How to Password Protect a Website
NOTE: If your website is hosted on either fuggle.lmi.net or nugget.lmi.net these instructions do NOT apply.
Technically what you do is password protect a directory in your Web site. If you password protect your document root directory (/usr/home/your_login/www/docs) then you are password protecting your whole site. But you may choose to only password protect a subdirectory of your Web site.
Briefly, you will need to edit a configuration file for your virtual server (kato sites only), create a file called “.htaccess” (this file will reside in the directory that you want to protect), and create the file containing the login names and passwords of authenticated users (this file is usually called “.htpasswd”).
Before you get started, you must know how to Telnet into your server and be familiar with the vi or pico text editors.
STEP 1: First you must set the configuration in your Web server to allow password protection. The file that contains this directive is:
(Substitute the login name on the Web server for “your_login”.)
Find the part of the file that contains the directives for your Document Root directory. It typically looks like this:
Below that line you will find various comments (comments are preceded by a pound [#] sign) and directives that are specific to your Document Root directory.
Go to this part of the directives:
# This controls which options the .htaccess files in directories can
# override. Can also be "None", or any combination of "Options", "FileInfo",
# "AuthConfig", and "Limit"
Just below those comments you’ll see a line that contains this directive:
Change the word “None” to “AuthConfig” so that the line reads
Save the changes and quit out of the file. (If it already read “AllowOverride AuthConfig” you need to nothing, just quit out of the file.) Then restart your virtual server by typing the command “usrserv reset”.
2. Next, decide what directory you want restricted access to. You can create one just for this purpose (make sure it is inside your www/docs directory). Go to that directory, and create a file called “.htaccess”. Enter the following text in it:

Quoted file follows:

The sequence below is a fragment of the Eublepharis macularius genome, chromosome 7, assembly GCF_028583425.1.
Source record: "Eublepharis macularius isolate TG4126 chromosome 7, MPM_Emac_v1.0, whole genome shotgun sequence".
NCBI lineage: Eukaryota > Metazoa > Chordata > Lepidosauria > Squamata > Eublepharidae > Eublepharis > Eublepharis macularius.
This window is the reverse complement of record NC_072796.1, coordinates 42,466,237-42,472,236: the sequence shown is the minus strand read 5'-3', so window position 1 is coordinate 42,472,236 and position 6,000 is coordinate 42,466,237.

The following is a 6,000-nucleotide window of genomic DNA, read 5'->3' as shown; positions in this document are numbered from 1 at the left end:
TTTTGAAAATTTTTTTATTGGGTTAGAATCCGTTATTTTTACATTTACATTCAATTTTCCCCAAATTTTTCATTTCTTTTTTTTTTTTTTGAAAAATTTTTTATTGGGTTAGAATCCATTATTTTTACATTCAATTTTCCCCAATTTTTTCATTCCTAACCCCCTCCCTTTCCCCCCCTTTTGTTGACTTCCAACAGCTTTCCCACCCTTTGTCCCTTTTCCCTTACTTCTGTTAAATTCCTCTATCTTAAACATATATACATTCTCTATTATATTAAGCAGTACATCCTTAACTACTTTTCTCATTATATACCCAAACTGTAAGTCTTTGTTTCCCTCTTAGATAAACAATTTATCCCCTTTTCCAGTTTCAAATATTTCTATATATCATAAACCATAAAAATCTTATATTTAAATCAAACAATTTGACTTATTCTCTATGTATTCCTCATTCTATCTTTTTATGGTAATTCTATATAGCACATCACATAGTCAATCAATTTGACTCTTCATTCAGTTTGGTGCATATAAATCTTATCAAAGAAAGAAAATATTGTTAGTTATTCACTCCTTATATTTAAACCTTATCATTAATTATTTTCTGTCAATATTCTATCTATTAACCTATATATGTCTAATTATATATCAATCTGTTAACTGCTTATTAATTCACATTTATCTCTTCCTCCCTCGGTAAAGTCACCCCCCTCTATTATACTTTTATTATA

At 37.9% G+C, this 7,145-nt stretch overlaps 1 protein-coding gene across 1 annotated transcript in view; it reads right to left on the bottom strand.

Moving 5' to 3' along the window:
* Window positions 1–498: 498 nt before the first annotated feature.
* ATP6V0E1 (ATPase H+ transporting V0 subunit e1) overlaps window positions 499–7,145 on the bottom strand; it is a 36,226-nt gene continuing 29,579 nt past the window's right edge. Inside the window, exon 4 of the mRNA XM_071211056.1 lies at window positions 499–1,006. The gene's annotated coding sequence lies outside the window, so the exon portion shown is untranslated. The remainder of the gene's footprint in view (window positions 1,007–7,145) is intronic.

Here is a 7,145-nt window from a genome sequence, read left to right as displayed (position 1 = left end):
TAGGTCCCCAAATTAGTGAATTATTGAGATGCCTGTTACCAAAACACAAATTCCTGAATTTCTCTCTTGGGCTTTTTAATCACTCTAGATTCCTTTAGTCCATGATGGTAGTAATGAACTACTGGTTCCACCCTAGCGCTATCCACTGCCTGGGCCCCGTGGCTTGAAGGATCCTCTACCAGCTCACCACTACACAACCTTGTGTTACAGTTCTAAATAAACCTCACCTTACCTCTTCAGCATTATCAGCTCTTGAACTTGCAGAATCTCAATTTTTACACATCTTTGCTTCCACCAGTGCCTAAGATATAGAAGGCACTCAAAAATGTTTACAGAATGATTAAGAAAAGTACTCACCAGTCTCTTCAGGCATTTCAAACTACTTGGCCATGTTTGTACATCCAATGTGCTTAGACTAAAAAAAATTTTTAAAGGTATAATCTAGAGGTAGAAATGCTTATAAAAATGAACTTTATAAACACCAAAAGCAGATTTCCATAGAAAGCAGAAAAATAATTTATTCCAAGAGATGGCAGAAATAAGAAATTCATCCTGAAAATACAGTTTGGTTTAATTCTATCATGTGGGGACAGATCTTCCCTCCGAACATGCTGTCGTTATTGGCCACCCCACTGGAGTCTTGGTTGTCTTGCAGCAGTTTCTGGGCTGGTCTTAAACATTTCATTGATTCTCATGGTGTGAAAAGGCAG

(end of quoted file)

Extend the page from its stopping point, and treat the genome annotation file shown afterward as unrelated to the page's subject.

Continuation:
<Limit GET POST>
For example, I created a directory inside my www.4-2-0.com’s docs directory called testaccess (/usr/home/bigbhs/www/docs/testaccess). Inside that directory I created a file called .htaccess and this is what is in that .htaccess file:
AuthName "The 4-2-0 Secret Club"
<Limit GET POST>
3. Now go to the directory where you want to put the .htpasswd file (it should be the path that you put in the first line of the .htaccess file). NOTE: Do not put the .htpasswd file in the /usr/home/your_login/www/conf/ directory – this will not work! Also do not put it in /usr/home/your_login/www/docs/ directory or any subdirectory thereof – that is insecure.
Put it in /usr/home/your_login/www/ or perhaps create a directory such as /usr/home/your_login/www/passwd/ and put it in there.
When you are in the directory where you want the .htpasswd file, type this at the prompt:
htpasswd -c .htpasswd <firstusername>
htpasswd -c .htpasswd bobbysue
The program will prompt you for a password, then verify by asking again. You will not see the password when entering it. This creates the .htpasswd file and adds “bobbysue” as the first user. To add more users in the future, use the same command without the -c argument, i.e.:
htpasswd .htpasswd billyjoe
This will add username “billyjoe” to your .htpasswd file.
To delete users, open the .htpasswd file in a text editor and delete the appropriate lines:
(The password has been encrypted.)
For my example I am restricting access to this URL:
I created the directory “testaccess” and in it I put my .htaccess file.
When you go to the above URL you should get a prompt that says:
“Enter username for The 4-2-0 Secret Club at www.4-2-0.com”
Try the username: user1
And the password: qwerty
That should get you in!